When the Old Guy Inn was advertised for sale by auction in March 1827, the agent J. P. Tregent described the house as being "in every respect commodious and convenient for the business in its various branches, having a newly-fitted up smoke room, large and well-frequented tap room, and a good bar to the front, accompanied with a fair run of outdoor custom, four full-sized lofty chambers, dry cellars, entire yard, brewhouse, malt-room etc., the whole in complete repair." The Snow Hill-based agent also stated that "the sale is a desirable opportunity to persons in want of a good and lucrative concern, as an establishment of this kind so situated is rarely offered to the public, being unquestionably in an enviable situation, and not to be excelled, and is capable of transacting business to any extent; for upwards of 40 years it has only been in the occupation of four families, two of them have retired with an ample fortune, and the proprietor relinquishes the same on account of his leaving the town." Of course, this was a sale of the freehold. Leaseholders would have opportunity again and again to run the place as the tenancy of the Old Guy Inn was advertised on a regular basis.
I was pleased to find this advertisement that appeared in Aris's Birmingham Gazette during November 1832 as it is unusual to see the previous location of a publican. But here we can see that the maltster Charles Scambler, a resident of Summer Lane in one of the houses close to the old General Hospital, was selling his furniture and household items, along with his brewing equipment before moving to the Old Guy Inn. The Spirit Vaults may have been vacated by Charles Ross. Certainly, he had been removed to the Debtor's Prison in London and was listed as insolvent in the previous year. He applied to be discharged in December 1831.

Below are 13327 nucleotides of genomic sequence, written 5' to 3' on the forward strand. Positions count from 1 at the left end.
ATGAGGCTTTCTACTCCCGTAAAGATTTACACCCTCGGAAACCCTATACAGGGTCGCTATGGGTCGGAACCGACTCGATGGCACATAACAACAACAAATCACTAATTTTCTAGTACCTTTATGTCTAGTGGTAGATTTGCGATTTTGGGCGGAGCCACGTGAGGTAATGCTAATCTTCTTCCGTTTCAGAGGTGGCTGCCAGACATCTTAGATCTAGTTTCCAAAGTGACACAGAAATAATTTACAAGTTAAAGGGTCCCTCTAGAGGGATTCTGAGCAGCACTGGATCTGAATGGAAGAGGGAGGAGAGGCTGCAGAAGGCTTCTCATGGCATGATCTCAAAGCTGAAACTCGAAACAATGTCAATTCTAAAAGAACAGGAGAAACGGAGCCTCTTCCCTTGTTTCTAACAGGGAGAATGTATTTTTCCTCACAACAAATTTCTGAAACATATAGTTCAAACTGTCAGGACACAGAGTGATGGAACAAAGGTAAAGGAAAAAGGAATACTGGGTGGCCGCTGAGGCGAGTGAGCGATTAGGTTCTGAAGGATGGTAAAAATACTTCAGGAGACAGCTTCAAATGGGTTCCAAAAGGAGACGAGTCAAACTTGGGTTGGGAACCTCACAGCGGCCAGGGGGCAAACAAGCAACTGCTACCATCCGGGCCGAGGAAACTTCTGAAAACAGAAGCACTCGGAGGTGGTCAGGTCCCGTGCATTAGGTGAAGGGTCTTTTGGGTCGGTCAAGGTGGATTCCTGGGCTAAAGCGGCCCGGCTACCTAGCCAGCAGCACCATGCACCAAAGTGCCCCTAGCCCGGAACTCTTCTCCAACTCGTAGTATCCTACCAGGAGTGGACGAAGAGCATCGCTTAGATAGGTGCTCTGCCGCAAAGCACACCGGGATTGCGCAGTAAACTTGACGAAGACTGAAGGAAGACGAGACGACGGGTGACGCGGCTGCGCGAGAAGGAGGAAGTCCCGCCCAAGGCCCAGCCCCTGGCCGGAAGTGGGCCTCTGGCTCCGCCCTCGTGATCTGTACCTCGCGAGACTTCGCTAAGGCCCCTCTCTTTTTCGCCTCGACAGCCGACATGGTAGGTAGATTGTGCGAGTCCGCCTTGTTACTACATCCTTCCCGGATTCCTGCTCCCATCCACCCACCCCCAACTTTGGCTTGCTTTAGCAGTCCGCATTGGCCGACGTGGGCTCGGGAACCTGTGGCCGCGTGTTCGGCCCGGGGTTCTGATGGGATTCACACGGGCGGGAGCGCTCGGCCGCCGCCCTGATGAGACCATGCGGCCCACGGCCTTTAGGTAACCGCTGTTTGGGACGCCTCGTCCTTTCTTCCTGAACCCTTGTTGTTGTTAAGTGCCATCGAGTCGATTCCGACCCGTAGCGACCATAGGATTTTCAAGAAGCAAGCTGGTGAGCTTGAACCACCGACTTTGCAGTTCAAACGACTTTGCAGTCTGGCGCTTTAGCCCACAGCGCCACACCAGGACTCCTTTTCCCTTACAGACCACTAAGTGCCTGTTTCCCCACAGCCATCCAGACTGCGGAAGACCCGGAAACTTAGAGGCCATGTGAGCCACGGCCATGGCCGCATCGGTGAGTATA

When Charles Scambler acted upon an advertisement for the 'Old Guy, Earl of Warwick,' as it was still called, the property boasted an extensive piece of land at the back for the accommodation of horses and carriages. The pub also had skittle and marble alleys for the entertainment of patrons.
Thomas Thayer was already established as a wine and spirit merchant and licensee of the Old Guy Inn at No.57 Digbeth when he married Mary, eldest daughter of the late Mr. Richard Johnson of Bartholomew Street, the service being conducted at Saint Martin's Church. Whatever the turn of events he would later appear as a beadle in the workhouse.
The above sale notice for the Old Guy shows that the house was known by the sign of the Jim Crow. There was a term of 17 years remaining on the lease of the wine and spirit vaults. The stated reason for the business being offered was because the licensee, Edward Tomlinson, was leaving Birmingham. I was intrigued by the name change of the house - at first I thought it might have been a contemporary reference to the theatre character by Thomas D. Rice which was based on a folk trickster named Jim Crow.